Department of State Health Services
September 20, 2006
In May 2006 a die-off of rabbits in the vicinity of the Amarillo Airport led to the diagnosis of tularemia (rabbit fever, Franciscella tularensis). In August, a rabbit found dead on a farm north of Groom in Carson County was also confirmed as being infected with the tularemia organism.
A die-off of prairie dogs in Sherman County was determined to be due to plague ( Yersinia pestis) . A similar die-off in Moore County was most likely caused by plague, but confirmation has not been obtained.
Be sure to use an effective insect repellent when outside in areas inhabited by wild rodents, hares or rabbits. This is critical if a die-off is noted. When rabbits, hares and rodents die, the fleas and ticks they carry will begin to seek a new host. While they are generally species specific, a hungry flea or tick will take advantage of the first blood source it comes across. Plague and tularemia cause similar syndromes and usually involve swollen lymph nodes, fever and other “flu-like” symptoms. Both may cause pneumonia, septicemia (blood infection) and vomiting. Tularemia can also cause diarrhea, conjunctivitis, skin ulcers, and sore throat, depending on the route of entry for the organism.
Flea bites and handling, with bare hands, carcasses of animals that have plague are the primary causes of plague infections in the US . Cats that develop plague may develop abscesses, primarily in the throat area or under the jaw. If an abscess ruptures, the fluid will be potentially infectious. Cats also may develop a pharyngitis or pneumonia, and would then be capable of spreading plague organisms via respiratory droplets. Cats and dogs that roam outside may bring fleas home that could carry plague. Good flea control is essential on pets that are allowed to roam in areas with endemic plague.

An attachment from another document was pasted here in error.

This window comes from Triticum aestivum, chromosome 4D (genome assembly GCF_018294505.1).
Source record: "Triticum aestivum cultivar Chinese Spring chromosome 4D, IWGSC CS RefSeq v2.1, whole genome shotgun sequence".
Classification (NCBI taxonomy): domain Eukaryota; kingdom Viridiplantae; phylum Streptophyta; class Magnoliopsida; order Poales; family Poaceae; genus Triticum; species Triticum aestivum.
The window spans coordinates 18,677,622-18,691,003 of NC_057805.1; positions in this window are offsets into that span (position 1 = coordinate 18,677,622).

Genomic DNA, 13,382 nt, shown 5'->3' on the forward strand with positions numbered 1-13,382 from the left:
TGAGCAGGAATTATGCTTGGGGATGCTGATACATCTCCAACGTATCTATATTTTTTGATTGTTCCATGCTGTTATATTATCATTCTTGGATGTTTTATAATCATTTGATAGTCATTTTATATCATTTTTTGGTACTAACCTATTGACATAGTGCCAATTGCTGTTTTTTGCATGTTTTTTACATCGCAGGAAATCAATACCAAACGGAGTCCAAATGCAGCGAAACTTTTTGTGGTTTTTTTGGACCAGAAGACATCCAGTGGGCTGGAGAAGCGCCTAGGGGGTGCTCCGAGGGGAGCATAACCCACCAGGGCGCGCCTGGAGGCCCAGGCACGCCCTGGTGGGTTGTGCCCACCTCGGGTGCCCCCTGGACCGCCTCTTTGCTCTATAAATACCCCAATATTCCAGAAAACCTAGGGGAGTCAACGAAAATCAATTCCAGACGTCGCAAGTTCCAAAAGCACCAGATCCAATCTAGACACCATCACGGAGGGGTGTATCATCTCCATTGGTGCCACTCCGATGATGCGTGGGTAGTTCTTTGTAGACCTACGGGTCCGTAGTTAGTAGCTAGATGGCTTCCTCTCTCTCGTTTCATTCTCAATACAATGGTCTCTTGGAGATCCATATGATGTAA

Tularemia is most often acquired from handling animals that had the disease. The organism may enter the skin through open wounds or cuts that occur while skinning the carcass or handling the raw meat. However, fleas and ticks may transmit the disease. It may also be inhaled in dust, consumed when undercooked meat is eaten or when contaminated water is drunk. Eye infection could occur though exposure to contaminated dust or contact of a contaminated finger with the membranes of the eye.
Both diseases respond well to antibiotics, but if treatment for pneumonic or septicemic plague is not initiated within 24 hours of symptoms developing, the probability of death increases significantly.
West Nile virus (WNV) is active in the region, once again. A patient in Lubbock has been confirmed with the disease. A blood donor in Amarillo was diagnosed as infected, but was not symptomatic. Four other reports of possible human cases are being investigated. In addition, three horses have been confirmed as infected. These were from Hansford County , Hale County , and Randall County.
Humans need to be sure to practice the 4-Ds: dress appropriately when outside; use repellents containing DEET or picaridin; drain standing water; and avoid being out at dusk or dawn. Horse, mule and donkey owners should be sure their animals are immunized against WNV.
For more information contact James Alexander, (806) 655-7151, feel free to e-mail Dr James Alexander at email@example.com in the Amarillo area, or Karen McDonald, (806) 767-0427, firstname.lastname@example.org in the Lubbock area.
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